There is certainly a case for exempting Puri residents from the queue because there are hundreds of people – young and old; men and women – who don’t touch food and even water before they have their customary darshan of the deities in the morning. To expect them to stand in a queue for hours is no doubt heartless. But is there really a case for introducing a queue system for darshan in the first place? Many people have serious reservations on this score. They point out, rightly so, that the traditions and rituals of the Jagannath Temple are unique and markedly different from those at other famous Hindu shrines in India like Tirupati or Shirdi. Lord Jagannath, after all, is the only God who, like humans, goes through all the daily chores from brushing his teeth to having his bath to having his siesta and finally going to bed. That’s why it is wrong to ape the system followed at other temples, they argue.
It is not as if ‘dhadi darshan’ is an alien concept in the Puri temple. Barricades are erected to regulate the crowd on special occasions like Kartik Purnima, Dasahara and New Year when the crowd is much bigger than on a normal day. And no one – neither residents of Puri nor their counterparts elsewhere – has had a problem with that. The problem arose because the administration decided to make it a daily affair.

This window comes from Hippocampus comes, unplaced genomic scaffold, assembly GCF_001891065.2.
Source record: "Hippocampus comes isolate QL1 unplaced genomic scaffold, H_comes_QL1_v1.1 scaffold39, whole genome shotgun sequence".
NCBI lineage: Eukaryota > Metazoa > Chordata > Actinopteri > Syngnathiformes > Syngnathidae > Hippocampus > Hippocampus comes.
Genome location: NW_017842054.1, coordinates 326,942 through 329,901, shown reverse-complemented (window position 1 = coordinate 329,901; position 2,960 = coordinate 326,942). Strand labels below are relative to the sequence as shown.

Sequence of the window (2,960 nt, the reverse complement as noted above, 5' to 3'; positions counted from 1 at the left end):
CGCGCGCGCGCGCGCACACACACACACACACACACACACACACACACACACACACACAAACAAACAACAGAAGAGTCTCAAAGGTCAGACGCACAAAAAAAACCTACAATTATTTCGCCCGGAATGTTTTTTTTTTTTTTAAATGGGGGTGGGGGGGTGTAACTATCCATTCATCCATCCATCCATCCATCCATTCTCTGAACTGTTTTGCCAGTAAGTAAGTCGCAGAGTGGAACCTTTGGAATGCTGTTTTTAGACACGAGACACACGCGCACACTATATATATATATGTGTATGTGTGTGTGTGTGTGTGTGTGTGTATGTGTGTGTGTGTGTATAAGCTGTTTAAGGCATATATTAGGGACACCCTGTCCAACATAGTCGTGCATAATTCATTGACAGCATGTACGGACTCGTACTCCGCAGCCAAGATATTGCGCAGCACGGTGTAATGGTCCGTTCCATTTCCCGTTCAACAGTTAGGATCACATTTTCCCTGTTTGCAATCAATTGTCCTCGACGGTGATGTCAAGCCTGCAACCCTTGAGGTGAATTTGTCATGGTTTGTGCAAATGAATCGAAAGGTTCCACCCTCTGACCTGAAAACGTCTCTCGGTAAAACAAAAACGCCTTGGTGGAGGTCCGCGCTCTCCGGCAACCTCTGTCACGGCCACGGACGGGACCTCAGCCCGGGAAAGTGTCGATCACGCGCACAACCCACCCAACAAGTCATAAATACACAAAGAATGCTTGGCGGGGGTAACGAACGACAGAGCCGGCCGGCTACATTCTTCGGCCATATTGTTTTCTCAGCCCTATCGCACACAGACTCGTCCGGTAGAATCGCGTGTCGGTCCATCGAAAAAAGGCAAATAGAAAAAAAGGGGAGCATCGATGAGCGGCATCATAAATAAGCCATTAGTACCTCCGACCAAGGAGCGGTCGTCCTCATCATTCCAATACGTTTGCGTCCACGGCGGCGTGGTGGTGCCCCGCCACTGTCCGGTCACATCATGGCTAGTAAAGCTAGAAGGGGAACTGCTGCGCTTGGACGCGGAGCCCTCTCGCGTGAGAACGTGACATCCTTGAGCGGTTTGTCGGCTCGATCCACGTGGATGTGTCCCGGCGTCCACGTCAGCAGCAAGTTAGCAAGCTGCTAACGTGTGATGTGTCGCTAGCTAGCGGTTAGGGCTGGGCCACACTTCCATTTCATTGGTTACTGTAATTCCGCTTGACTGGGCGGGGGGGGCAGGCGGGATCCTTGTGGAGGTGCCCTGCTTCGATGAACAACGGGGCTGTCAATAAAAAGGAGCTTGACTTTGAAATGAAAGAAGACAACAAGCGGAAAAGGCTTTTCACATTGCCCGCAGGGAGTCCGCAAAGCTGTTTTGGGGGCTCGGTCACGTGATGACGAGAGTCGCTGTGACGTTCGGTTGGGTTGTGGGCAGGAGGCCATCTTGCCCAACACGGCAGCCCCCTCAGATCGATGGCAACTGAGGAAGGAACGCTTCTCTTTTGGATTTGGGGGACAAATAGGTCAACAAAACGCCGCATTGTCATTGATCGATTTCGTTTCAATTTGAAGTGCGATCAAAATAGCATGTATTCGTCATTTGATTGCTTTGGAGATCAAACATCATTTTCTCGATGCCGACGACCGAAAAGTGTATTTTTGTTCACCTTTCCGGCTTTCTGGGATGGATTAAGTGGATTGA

There is, however, no dearth of people who believe the introduction of queue is a desirable step that would streamline entry into the temple. But there is a serious danger of the remedy becoming worse than the ailment. Imagine standing barefoot in a queue for hours in the scorching summer heat waiting for your turn to get in. Mishaps are bound to occur. One way to regulate and prevent overcrowding at the Lion’s Gate could be to allow a fixed number of devotees to enter at one go and letting the next batch in only after the first has dissolved into sprawling temple complex.